THE NSW Government has announced it will buy back and demolish homes in high flood-prone areas across the Tweed following the destructive floods which devastated towns in the area last year.
The government has approved new and expanded Voluntary House Purchase (VHP) schemes for residential areas in South Murwillumbah, Bray Park, Burringbar, Mooball and Crabbes Creek.
The aim of the scheme is to permanently remove people from high flood-prone areas by buying their houses and back-zoning the properties for more flood compatible uses, such as parkland or farming.
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The Office of Environment and Heritage has also approved new Voluntary House Raising (VHR) schemes for the same areas.
“Voluntary House Purchase was a recommendation of Council’s Floodplain Risk Management Studies completed in 2014 and 2015 as there are no feasible alternatives to protect these areas from flood risk, such as levees or improved evacuation access,” Manager Roads and Stormwater Danny Rose said.
“Our studies also considered including other flood-prone villages, such as Condong and Tumbulgum, in a VHP scheme but they were not recommended for the initial schemes.”
Prior to the March 2017 flood, Council had one VHP scheme operating along the Tweed River in parts of River Street, South Murwillumbah, with four houses still eligible for purchase.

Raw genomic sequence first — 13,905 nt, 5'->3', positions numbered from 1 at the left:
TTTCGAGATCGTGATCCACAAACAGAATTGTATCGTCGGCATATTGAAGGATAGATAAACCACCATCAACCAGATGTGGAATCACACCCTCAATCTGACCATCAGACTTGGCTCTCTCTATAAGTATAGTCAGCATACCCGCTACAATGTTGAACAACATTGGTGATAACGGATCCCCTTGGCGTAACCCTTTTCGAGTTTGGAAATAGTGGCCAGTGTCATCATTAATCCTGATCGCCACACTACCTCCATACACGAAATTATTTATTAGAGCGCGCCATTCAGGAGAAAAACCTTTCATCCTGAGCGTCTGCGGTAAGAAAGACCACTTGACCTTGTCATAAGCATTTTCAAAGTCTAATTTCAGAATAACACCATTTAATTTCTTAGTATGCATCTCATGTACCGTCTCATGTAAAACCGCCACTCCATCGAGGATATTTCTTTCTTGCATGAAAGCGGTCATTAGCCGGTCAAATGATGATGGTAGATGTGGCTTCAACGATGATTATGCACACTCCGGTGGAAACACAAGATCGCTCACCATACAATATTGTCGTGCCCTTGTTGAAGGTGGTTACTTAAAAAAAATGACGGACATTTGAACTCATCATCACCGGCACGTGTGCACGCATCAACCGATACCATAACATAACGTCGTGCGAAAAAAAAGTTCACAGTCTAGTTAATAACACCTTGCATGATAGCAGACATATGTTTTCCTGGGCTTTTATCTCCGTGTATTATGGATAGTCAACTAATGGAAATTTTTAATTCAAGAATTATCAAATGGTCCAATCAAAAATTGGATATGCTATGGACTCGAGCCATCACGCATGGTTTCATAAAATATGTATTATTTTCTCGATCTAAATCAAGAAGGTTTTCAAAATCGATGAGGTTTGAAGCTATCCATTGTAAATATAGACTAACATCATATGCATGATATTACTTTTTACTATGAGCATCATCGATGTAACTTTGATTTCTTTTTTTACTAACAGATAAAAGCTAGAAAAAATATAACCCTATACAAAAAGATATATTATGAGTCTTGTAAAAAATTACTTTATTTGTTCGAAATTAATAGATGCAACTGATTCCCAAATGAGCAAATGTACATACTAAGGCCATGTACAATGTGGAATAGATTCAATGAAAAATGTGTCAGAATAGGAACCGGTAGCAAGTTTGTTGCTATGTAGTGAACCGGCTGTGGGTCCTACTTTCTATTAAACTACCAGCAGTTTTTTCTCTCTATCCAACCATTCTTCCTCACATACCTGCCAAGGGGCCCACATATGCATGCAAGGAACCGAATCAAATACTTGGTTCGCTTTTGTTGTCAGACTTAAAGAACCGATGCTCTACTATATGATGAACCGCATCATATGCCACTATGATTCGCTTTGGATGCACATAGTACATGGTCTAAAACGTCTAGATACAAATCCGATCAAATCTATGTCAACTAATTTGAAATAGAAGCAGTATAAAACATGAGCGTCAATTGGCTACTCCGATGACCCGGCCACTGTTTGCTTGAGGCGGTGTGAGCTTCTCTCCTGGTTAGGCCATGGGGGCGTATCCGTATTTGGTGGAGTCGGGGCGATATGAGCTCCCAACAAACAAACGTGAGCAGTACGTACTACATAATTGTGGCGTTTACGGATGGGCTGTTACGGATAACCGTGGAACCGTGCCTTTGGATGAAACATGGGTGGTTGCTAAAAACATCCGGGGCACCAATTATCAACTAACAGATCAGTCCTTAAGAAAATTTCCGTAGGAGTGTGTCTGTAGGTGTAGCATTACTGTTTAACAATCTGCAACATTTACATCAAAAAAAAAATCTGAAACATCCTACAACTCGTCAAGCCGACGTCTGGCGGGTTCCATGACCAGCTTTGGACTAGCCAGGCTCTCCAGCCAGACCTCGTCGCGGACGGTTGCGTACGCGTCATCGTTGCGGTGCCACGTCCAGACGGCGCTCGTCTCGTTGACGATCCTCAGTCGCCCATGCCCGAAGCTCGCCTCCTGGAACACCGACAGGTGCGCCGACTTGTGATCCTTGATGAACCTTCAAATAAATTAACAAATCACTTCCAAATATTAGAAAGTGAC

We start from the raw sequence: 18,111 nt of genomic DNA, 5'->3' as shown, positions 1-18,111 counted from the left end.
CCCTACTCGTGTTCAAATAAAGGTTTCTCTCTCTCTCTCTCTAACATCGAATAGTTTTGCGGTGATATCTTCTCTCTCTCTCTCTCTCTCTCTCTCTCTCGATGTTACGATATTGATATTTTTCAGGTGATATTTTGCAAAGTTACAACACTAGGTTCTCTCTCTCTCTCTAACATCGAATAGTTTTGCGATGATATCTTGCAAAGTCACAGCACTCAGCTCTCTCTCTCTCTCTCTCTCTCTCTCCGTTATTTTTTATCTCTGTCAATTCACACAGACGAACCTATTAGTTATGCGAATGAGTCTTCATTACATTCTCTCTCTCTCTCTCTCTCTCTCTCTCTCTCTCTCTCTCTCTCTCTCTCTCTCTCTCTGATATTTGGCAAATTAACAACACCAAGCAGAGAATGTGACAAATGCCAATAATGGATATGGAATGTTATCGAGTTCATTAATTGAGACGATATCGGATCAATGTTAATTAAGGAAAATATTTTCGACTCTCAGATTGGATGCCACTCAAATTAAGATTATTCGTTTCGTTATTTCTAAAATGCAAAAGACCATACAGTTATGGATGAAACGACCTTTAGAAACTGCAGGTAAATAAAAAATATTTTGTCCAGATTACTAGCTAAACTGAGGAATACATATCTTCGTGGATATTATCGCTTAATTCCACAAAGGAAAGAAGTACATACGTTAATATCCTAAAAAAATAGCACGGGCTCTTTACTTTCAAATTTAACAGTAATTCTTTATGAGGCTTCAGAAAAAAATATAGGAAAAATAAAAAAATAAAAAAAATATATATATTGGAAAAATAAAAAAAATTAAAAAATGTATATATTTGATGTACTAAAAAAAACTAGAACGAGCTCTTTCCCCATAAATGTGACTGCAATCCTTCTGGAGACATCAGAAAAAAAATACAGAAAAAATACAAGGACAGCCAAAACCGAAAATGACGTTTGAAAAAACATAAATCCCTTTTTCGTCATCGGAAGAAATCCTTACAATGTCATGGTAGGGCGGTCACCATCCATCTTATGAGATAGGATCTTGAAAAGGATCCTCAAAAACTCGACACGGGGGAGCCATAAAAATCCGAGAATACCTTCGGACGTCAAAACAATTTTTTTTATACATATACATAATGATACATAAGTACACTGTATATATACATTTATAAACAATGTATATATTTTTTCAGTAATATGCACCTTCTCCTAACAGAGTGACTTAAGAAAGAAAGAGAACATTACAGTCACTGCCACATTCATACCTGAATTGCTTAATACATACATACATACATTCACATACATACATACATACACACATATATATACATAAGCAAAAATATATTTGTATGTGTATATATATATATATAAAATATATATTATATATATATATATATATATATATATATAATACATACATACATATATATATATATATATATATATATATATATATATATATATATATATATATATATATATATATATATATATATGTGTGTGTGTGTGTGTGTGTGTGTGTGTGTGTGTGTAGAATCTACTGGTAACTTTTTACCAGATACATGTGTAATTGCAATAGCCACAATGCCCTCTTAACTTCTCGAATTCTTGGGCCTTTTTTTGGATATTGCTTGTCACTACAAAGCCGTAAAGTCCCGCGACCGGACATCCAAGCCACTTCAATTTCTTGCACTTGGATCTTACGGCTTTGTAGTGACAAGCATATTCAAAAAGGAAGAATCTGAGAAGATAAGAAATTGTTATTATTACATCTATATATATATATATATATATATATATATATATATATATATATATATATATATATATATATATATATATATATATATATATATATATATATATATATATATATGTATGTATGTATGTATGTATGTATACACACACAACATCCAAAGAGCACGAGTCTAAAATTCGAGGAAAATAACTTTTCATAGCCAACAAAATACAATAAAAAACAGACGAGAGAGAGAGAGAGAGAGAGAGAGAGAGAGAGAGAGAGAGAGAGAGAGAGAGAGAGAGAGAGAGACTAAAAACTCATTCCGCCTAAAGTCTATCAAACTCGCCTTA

Properties purchased have been turned into open space for the community.
Council is currently reviewing its flood data with the Office of Environment and Heritage (OEH) to identify and prioritise those people and their homes most at risk in major floods.
“We cannot purchase every flood-affected house in the eligible areas so we will target those houses where we can get the most benefit in terms of improving safety and minimising losses during floods,” Mr Rose said.
“We also need to be mindful of an area’s potential, if freed up, to allow for safer flood flows or what other use it could serve in improving our flood management.
“It is very early days but once we have identified the individual homes we want to buy, we will speak directly with the homeowners to see if they are interested in selling.
“If they choose not to, we will move to the next house on our priority list.”
Under VHP schemes, the price paid for a home (compensation) is determined by an independent valuer with the Office of Environment and Heritage paying two-thirds of the price and Council picking up the rest.
While there is no application process for homeowners, anyone who wishes to express an interest in participating in the VHP scheme can email their property and contact details to email@example.com or write to PO Box 816 Murwillumbah NSW 2484.
Further information on how these schemes work can be found here.